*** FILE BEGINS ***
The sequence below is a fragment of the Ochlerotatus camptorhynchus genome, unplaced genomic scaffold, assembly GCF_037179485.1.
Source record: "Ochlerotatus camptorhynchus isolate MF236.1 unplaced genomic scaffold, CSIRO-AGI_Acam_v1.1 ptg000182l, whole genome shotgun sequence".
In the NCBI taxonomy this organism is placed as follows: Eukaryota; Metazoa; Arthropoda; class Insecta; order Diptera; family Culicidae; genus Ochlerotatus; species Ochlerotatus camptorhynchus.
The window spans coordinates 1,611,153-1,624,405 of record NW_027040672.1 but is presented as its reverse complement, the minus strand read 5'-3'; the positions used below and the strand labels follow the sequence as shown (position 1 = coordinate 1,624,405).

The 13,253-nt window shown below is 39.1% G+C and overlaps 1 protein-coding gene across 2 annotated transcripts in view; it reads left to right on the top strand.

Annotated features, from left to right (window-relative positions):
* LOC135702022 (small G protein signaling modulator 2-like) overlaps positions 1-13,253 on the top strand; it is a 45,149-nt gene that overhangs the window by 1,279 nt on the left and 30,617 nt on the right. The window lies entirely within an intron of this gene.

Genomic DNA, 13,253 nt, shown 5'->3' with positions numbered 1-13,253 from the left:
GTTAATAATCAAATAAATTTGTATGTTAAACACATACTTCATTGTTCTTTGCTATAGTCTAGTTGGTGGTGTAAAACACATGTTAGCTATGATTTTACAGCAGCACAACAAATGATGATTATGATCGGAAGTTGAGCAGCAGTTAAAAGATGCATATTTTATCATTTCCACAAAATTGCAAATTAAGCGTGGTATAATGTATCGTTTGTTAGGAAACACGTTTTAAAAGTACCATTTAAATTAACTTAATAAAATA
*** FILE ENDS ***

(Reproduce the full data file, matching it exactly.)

The sequence below is a fragment of the Ochlerotatus camptorhynchus genome, unplaced genomic scaffold, assembly GCF_037179485.1.
Source record: "Ochlerotatus camptorhynchus isolate MF236.1 unplaced genomic scaffold, CSIRO-AGI_Acam_v1.1 ptg000182l, whole genome shotgun sequence".
In the NCBI taxonomy this organism is placed as follows: Eukaryota; Metazoa; Arthropoda; class Insecta; order Diptera; family Culicidae; genus Ochlerotatus; species Ochlerotatus camptorhynchus.
The window spans coordinates 1,611,153-1,624,405 of record NW_027040672.1 but is presented as its reverse complement, the minus strand read 5'-3'; the positions used below and the strand labels follow the sequence as shown (position 1 = coordinate 1,624,405).

The 13,253-nt window shown below is 39.1% G+C and overlaps 1 protein-coding gene across 2 annotated transcripts in view; it reads left to right on the top strand.

Annotated features, from left to right (window-relative positions):
* LOC135702022 (small G protein signaling modulator 2-like) overlaps positions 1-13,253 on the top strand; it is a 45,149-nt gene that overhangs the window by 1,279 nt on the left and 30,617 nt on the right. The window lies entirely within an intron of this gene.

Genomic DNA, 13,253 nt, shown 5'->3' with positions numbered 1-13,253 from the left:
GTTAATAATCAAATAAATTTGTATGTTAAACACATACTTCATTGTTCTTTGCTATAGTCTAGTTGGTGGTGTAAAACACATGTTAGCTATGATTTTACAGCAGCACAACAAATGATGATTATGATCGGAAGTTGAGCAGCAGTTAAAAGATGCATATTTTATCATTTCCACAAAATTGCAAATTAAGCGTGGTATAATGTATCGTTTGTTAGGAAACACGTTTTAAAAGTACCATTTAAATTAACTTAATAAAATA